It strikes me that the best dressed men are highly disciplined fellows.
Nothing happens by accident and the easier and more natural something appears the harder it is to achieve. Men like Cary Grant or Terry Thomas, for example, took years to develop their look. It was a conscious effort, studying the men they admired and then over years learning what worked and how to achieve it. Once they’d built their wardrobes, and they did build them; lavishing money and time on them, working with skilled craftsmen who often take months to make a garment. Once they did all that they kept their bodies in good nic well into old age.
Of course that doesn’t mean you’re not a well dressed fellow unless you engage a disguise of tailors. What they possessed was perhaps as important as what they did; and what they possessed was patience and discipline.
Recently I’ve been banging-on about the importance of lists. I’ve highlighted some of my purchases to come, and I’ve explained the looks and the aesthetic I want to create. The aim is not only to properly articulate what I’m buying and why, but to ensure that I only ever buy what I need.
This has been quite a recent development for me. Of course, having to pound out a couple of posts each week to a readership of dedicated sartorials (that’s you by the way) helps with this process. Even if these bi-weekly orations don’t help you they’ve certainly helped me maintain focus, and give serious thought to my wardrobe. I’d always tried to do it, and sort of thought I was, but in reality my wardrobe never quite fitted together as smoothly as it could have.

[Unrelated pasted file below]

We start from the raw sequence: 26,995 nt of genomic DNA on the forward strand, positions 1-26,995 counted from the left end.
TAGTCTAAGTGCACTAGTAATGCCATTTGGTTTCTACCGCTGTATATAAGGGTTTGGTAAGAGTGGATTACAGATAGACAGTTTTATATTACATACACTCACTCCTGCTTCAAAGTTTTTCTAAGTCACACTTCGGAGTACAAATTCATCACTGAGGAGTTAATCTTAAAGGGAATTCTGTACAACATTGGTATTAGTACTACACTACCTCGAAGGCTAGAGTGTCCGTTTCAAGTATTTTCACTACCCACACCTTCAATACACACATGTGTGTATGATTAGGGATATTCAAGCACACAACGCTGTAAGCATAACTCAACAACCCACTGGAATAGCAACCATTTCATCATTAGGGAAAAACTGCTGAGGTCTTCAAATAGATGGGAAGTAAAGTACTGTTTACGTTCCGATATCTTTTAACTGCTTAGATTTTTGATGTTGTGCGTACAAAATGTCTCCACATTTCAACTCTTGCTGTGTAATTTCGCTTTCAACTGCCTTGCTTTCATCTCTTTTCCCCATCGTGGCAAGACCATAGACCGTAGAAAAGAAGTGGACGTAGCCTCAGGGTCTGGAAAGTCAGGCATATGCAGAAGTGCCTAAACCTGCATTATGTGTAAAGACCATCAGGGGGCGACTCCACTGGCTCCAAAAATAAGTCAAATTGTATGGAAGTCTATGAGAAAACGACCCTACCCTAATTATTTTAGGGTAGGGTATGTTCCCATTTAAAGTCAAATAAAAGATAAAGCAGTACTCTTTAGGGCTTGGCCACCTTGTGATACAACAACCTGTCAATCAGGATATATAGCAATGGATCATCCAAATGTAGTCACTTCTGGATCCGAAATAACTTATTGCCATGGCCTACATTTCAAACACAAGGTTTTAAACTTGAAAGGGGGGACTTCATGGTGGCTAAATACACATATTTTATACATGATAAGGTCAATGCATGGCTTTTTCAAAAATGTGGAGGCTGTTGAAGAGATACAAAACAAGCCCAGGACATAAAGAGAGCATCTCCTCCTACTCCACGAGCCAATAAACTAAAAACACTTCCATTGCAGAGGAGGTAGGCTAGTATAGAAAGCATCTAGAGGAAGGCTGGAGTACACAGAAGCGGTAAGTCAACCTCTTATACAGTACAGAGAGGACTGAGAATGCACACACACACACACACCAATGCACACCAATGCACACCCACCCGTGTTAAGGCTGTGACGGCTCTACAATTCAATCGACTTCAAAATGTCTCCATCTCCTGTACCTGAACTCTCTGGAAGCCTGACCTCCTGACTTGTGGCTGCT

And it requires a lot more time, effort, patience and discipline than you would imagine. We live in an age of instant gratification, with more disposable income than any generations before, and credit cards and overdrafts to top us up. We are bombarded with images and pages of text on TV, in print and online extolling the virtues of wonderful needful things. And who amongst us has not made impulse purchases. As Oscar Wilde said, “I can resist all things but temptation”.
For me temptation recently came in the form of a trip to Bicester Village. It’s one of those designer label outlet things which have begun to spring up. They’re temples to the new religion, shopping. Indeed, the reckless abandon with which people go about the business of acquiring, and the deals so good, you’re almost made to feel foolish for not buying something. And I was tempted by some beautiful Dunhill cashmere ties, but I stuck to my lists.
I imagine the other thing great dressers have in common is that smug self-satisfied feeling you only get from showing a bit of discipline.